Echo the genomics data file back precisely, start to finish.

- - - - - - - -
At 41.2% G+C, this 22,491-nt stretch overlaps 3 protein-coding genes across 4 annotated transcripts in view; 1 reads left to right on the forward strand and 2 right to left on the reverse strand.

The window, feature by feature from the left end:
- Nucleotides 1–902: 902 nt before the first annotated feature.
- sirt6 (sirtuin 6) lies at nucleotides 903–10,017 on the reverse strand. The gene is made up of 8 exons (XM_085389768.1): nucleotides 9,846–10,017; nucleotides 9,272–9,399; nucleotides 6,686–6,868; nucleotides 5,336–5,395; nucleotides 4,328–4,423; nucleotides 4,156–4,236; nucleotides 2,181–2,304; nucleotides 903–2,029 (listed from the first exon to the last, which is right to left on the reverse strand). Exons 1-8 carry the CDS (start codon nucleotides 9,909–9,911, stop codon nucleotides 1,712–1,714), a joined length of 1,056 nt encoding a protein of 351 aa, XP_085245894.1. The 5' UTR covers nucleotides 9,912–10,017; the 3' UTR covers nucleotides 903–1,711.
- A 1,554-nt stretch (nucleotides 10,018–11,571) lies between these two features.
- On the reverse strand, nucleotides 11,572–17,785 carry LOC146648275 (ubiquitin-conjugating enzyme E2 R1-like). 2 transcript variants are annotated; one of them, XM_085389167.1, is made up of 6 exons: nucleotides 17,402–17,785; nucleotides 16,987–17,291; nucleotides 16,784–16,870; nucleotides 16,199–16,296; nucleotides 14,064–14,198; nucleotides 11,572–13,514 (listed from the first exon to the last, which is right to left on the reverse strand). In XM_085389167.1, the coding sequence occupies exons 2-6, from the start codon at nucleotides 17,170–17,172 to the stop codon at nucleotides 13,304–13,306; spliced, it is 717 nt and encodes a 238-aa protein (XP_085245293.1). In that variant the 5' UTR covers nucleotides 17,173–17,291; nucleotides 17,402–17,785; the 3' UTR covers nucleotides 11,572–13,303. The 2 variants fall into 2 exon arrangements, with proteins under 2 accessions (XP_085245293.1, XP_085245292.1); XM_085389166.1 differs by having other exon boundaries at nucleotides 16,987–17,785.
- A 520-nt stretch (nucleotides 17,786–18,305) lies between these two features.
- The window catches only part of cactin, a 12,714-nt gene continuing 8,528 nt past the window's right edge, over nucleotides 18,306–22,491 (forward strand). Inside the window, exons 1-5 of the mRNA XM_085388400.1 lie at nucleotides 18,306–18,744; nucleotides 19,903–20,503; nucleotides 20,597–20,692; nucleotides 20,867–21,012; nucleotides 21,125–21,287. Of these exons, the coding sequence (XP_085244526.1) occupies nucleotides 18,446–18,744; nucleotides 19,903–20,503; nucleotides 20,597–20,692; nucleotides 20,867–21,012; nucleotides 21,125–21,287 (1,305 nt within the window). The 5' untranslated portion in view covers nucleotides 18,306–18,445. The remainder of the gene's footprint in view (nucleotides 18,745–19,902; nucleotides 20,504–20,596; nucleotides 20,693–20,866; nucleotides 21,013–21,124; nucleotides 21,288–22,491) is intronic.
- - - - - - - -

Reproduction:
At 41.2% G+C, this 22,491-nt stretch overlaps 3 protein-coding genes across 4 annotated transcripts in view; 1 reads left to right on the forward strand and 2 right to left on the reverse strand.

The window, feature by feature from the left end:
- Nucleotides 1–902: 902 nt before the first annotated feature.
- sirt6 (sirtuin 6) lies at nucleotides 903–10,017 on the reverse strand. The gene is made up of 8 exons (XM_085389768.1): nucleotides 9,846–10,017; nucleotides 9,272–9,399; nucleotides 6,686–6,868; nucleotides 5,336–5,395; nucleotides 4,328–4,423; nucleotides 4,156–4,236; nucleotides 2,181–2,304; nucleotides 903–2,029 (listed from the first exon to the last, which is right to left on the reverse strand). Exons 1-8 carry the CDS (start codon nucleotides 9,909–9,911, stop codon nucleotides 1,712–1,714), a joined length of 1,056 nt encoding a protein of 351 aa, XP_085245894.1. The 5' UTR covers nucleotides 9,912–10,017; the 3' UTR covers nucleotides 903–1,711.
- A 1,554-nt stretch (nucleotides 10,018–11,571) lies between these two features.
- On the reverse strand, nucleotides 11,572–17,785 carry LOC146648275 (ubiquitin-conjugating enzyme E2 R1-like). 2 transcript variants are annotated; one of them, XM_085389167.1, is made up of 6 exons: nucleotides 17,402–17,785; nucleotides 16,987–17,291; nucleotides 16,784–16,870; nucleotides 16,199–16,296; nucleotides 14,064–14,198; nucleotides 11,572–13,514 (listed from the first exon to the last, which is right to left on the reverse strand). In XM_085389167.1, the coding sequence occupies exons 2-6, from the start codon at nucleotides 17,170–17,172 to the stop codon at nucleotides 13,304–13,306; spliced, it is 717 nt and encodes a 238-aa protein (XP_085245293.1). In that variant the 5' UTR covers nucleotides 17,173–17,291; nucleotides 17,402–17,785; the 3' UTR covers nucleotides 11,572–13,303. The 2 variants fall into 2 exon arrangements, with proteins under 2 accessions (XP_085245293.1, XP_085245292.1); XM_085389166.1 differs by having other exon boundaries at nucleotides 16,987–17,785.
- A 520-nt stretch (nucleotides 17,786–18,305) lies between these two features.
- The window catches only part of cactin, a 12,714-nt gene continuing 8,528 nt past the window's right edge, over nucleotides 18,306–22,491 (forward strand). Inside the window, exons 1-5 of the mRNA XM_085388400.1 lie at nucleotides 18,306–18,744; nucleotides 19,903–20,503; nucleotides 20,597–20,692; nucleotides 20,867–21,012; nucleotides 21,125–21,287. Of these exons, the coding sequence (XP_085244526.1) occupies nucleotides 18,446–18,744; nucleotides 19,903–20,503; nucleotides 20,597–20,692; nucleotides 20,867–21,012; nucleotides 21,125–21,287 (1,305 nt within the window). The 5' untranslated portion in view covers nucleotides 18,306–18,445. The remainder of the gene's footprint in view (nucleotides 18,745–19,902; nucleotides 20,504–20,596; nucleotides 20,693–20,866; nucleotides 21,013–21,124; nucleotides 21,288–22,491) is intronic.